• 30azd Research and Clinical Center for Infertility, Yazd, Iran
  • 31Department of Urology and Renal Transplantation, University of Foggia Policlinico Riuniti of Foggia,Foggia, Italy
  • 32Department of Physiology, Faculty of Medicine, Bioscience and Nursing, MAHSA University, Kuala Lumpur, Malaysia
  • 33Austin Fertility & Reproductive Medicine/Westlake IVF, Austin, TX, USA
  • 34Citmer Reproductive Medicine, IVF LAB, Mexico City, Mexico
  • 35IVF Unit, Al Boustane Clinic, Rabat, Morocco
  • 36Fertility Medical Group, Sapientiae Institute, São Paulo, Brazil
  • 37Department of Urology, University of Santo Tomas Hospital, Manila, Philippines
  • 38GAO Bojović, Belgrade, Serbia
  • 39Deparment of Andrology, Fundacio Puigvert, Barcelona, Spain
  • 40Department of Urology, University of Ankara, Ankara, Turkey
  • 41Avant Concierge Urology & University of Central Florida, Winter Garden, FL, USA
  • 42Honorary Staff of Cooper University Hospital, Camden, NJ, USA
  • 43Anfa Fertility Center, Casablanca, Morocco
  • 44St. Barbara Clinic, Bad Vigaun, Austria
  • 45Andrology Unit, Instituto De Ginecologia y Fertilidad (IFER), Buenos Aires, Argentina
  • 46Instituto Ideia Fertil-Human Reproduction Centre-Faculdade de Medicina do ABC, Sao Paulo, Brazil
  • 47Department of Andrology, Reproductive Biomedicine Research Center, Royan Institute for Reproductive Biomedicine, ACECR, Tehran, Iran
  • 48IVF Japan Group, HORAC Grand Front Osaka Clinic, Osaka, Japan
  • 49Department of Anatomy and Unit for Multidisciplinary Research in Biomedicine (UMIB), Institute of Biomedical Sciences Abel Salazar (ICBAS), University of Porto, Porto, Portugal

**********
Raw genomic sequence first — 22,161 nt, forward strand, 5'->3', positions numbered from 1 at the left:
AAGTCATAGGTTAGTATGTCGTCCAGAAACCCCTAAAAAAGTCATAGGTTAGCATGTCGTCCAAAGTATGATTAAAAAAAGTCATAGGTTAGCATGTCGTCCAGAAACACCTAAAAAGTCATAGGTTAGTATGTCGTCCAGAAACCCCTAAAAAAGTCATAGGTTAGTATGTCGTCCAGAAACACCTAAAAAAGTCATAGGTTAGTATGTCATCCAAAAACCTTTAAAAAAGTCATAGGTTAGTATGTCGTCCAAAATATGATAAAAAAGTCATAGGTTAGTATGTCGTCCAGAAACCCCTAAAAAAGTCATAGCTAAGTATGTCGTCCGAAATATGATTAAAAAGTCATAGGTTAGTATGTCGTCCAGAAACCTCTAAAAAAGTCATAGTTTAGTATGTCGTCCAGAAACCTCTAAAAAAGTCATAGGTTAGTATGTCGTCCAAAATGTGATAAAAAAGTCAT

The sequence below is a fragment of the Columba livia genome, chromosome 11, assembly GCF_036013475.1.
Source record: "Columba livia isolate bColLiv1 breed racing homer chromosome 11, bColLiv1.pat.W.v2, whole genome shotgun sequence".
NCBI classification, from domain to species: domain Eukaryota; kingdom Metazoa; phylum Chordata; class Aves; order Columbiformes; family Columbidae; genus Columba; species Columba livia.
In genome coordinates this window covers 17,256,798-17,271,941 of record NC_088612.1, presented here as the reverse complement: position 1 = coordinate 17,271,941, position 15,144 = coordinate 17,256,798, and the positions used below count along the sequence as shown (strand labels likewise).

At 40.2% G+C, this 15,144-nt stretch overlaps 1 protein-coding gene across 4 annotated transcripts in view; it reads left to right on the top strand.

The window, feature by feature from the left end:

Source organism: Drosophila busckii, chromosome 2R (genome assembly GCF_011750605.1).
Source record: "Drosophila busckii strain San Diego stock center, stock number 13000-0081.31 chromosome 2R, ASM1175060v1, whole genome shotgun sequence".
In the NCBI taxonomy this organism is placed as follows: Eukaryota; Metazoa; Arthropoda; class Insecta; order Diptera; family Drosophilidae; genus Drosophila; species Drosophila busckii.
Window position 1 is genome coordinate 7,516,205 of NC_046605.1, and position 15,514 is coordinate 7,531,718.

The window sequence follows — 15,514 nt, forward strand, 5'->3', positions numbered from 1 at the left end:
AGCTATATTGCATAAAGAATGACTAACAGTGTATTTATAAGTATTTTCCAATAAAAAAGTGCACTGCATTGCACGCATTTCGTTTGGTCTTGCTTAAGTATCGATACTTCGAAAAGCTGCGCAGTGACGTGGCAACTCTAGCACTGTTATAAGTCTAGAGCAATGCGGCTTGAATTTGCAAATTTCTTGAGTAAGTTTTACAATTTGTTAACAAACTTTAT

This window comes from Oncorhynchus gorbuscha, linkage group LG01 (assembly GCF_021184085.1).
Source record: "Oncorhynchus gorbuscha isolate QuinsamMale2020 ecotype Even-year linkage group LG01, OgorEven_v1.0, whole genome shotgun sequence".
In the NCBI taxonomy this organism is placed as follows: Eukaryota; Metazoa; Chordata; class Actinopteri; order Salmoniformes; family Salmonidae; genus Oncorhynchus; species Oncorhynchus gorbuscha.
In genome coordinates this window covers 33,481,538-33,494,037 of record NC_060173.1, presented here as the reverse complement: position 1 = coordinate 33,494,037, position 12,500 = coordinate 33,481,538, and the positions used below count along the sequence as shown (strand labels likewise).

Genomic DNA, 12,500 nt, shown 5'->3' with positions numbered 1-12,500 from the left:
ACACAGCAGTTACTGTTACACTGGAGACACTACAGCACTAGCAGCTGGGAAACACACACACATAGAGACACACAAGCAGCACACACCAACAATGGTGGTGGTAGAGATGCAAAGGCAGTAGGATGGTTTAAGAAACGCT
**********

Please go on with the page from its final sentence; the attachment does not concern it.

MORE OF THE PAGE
• 50Department of Urology, Military Medical Academy, Belgrade, Serbia
  • 51Urology VUK Center, Belgrade, Serbia
  • 52Department of Andrology, Hammersmith Hospital, London, UK
  • 53Department of Obstetrics & Gynaecology, University College Hospital, Ibadan, Nigeria
  • 54Tiziri IVF Center, Algeriers, Algeria
  • 55American College of Embryology, Houston, TX, USA
  • 56Department of Urology, University of Queensland, Brisbane, Australia
  • 57Odyssèe Clinic for Assisted Reproduction, Douala, Cameroun
  • 58ANDROS Day Surgery Clinic, Reproductive Medicine Unit, Palermo, Italy
  • 59Department of Obstetrics and Gynecology, University of Nicosia Medical School, Nicosia, Cyprus
  • 60Biasa Fertility Clinic, Lomè, Togo
  • 61Department of Obstetrics and Gynecology, Bahcesehir University, Istanbul, Turkey
  • 62Middle East Fertility Society, Canadian Foundation for Reproductive Medicine, Lebanon
  • 63Reproductive Medicine Unit, New Jahra Hospital, Ministry of Health, Al Jahra, Kuwait